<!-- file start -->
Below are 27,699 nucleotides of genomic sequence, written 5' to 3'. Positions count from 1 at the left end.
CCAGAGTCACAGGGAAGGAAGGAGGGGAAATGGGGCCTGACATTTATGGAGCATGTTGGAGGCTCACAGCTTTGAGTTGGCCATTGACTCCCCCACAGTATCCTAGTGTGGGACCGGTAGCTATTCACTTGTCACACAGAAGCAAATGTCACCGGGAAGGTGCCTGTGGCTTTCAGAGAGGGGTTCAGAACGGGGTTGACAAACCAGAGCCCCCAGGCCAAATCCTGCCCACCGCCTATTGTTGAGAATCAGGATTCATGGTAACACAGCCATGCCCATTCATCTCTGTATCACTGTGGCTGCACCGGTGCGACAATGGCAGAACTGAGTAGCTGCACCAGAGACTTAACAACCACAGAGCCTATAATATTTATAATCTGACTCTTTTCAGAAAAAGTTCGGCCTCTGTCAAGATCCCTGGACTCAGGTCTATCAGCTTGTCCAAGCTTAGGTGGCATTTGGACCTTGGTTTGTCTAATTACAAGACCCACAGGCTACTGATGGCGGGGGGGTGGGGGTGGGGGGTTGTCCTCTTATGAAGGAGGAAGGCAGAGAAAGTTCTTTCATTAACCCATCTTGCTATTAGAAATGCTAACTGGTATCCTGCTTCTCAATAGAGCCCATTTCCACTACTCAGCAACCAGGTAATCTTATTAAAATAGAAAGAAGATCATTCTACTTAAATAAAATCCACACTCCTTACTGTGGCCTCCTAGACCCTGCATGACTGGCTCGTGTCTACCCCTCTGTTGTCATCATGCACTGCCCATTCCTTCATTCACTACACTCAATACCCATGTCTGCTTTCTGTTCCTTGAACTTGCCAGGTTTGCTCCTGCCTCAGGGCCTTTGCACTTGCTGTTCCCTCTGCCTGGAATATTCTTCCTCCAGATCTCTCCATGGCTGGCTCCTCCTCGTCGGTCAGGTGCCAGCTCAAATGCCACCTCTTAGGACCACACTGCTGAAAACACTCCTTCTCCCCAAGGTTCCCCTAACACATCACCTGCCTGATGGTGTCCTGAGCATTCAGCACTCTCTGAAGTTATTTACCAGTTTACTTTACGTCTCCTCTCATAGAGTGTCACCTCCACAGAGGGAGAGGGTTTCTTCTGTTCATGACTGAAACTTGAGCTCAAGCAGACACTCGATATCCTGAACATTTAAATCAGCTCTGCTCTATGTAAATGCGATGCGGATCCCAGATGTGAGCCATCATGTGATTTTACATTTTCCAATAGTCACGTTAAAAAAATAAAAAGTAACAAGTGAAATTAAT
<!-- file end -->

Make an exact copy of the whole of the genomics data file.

Below are 27,699 nucleotides of genomic sequence, written 5' to 3'. Positions count from 1 at the left end.
CCAGAGTCACAGGGAAGGAAGGAGGGGAAATGGGGCCTGACATTTATGGAGCATGTTGGAGGCTCACAGCTTTGAGTTGGCCATTGACTCCCCCACAGTATCCTAGTGTGGGACCGGTAGCTATTCACTTGTCACACAGAAGCAAATGTCACCGGGAAGGTGCCTGTGGCTTTCAGAGAGGGGTTCAGAACGGGGTTGACAAACCAGAGCCCCCAGGCCAAATCCTGCCCACCGCCTATTGTTGAGAATCAGGATTCATGGTAACACAGCCATGCCCATTCATCTCTGTATCACTGTGGCTGCACCGGTGCGACAATGGCAGAACTGAGTAGCTGCACCAGAGACTTAACAACCACAGAGCCTATAATATTTATAATCTGACTCTTTTCAGAAAAAGTTCGGCCTCTGTCAAGATCCCTGGACTCAGGTCTATCAGCTTGTCCAAGCTTAGGTGGCATTTGGACCTTGGTTTGTCTAATTACAAGACCCACAGGCTACTGATGGCGGGGGGGTGGGGGTGGGGGGTTGTCCTCTTATGAAGGAGGAAGGCAGAGAAAGTTCTTTCATTAACCCATCTTGCTATTAGAAATGCTAACTGGTATCCTGCTTCTCAATAGAGCCCATTTCCACTACTCAGCAACCAGGTAATCTTATTAAAATAGAAAGAAGATCATTCTACTTAAATAAAATCCACACTCCTTACTGTGGCCTCCTAGACCCTGCATGACTGGCTCGTGTCTACCCCTCTGTTGTCATCATGCACTGCCCATTCCTTCATTCACTACACTCAATACCCATGTCTGCTTTCTGTTCCTTGAACTTGCCAGGTTTGCTCCTGCCTCAGGGCCTTTGCACTTGCTGTTCCCTCTGCCTGGAATATTCTTCCTCCAGATCTCTCCATGGCTGGCTCCTCCTCGTCGGTCAGGTGCCAGCTCAAATGCCACCTCTTAGGACCACACTGCTGAAAACACTCCTTCTCCCCAAGGTTCCCCTAACACATCACCTGCCTGATGGTGTCCTGAGCATTCAGCACTCTCTGAAGTTATTTACCAGTTTACTTTACGTCTCCTCTCATAGAGTGTCACCTCCACAGAGGGAGAGGGTTTCTTCTGTTCATGACTGAAACTTGAGCTCAAGCAGACACTCGATATCCTGAACATTTAAATCAGCTCTGCTCTATGTAAATGCGATGCGGATCCCAGATGTGAGCCATCATGTGATTTTACATTTTCCAATAGTCACGTTAAAAAAATAAAAAGTAACAAGTGAAATTAAT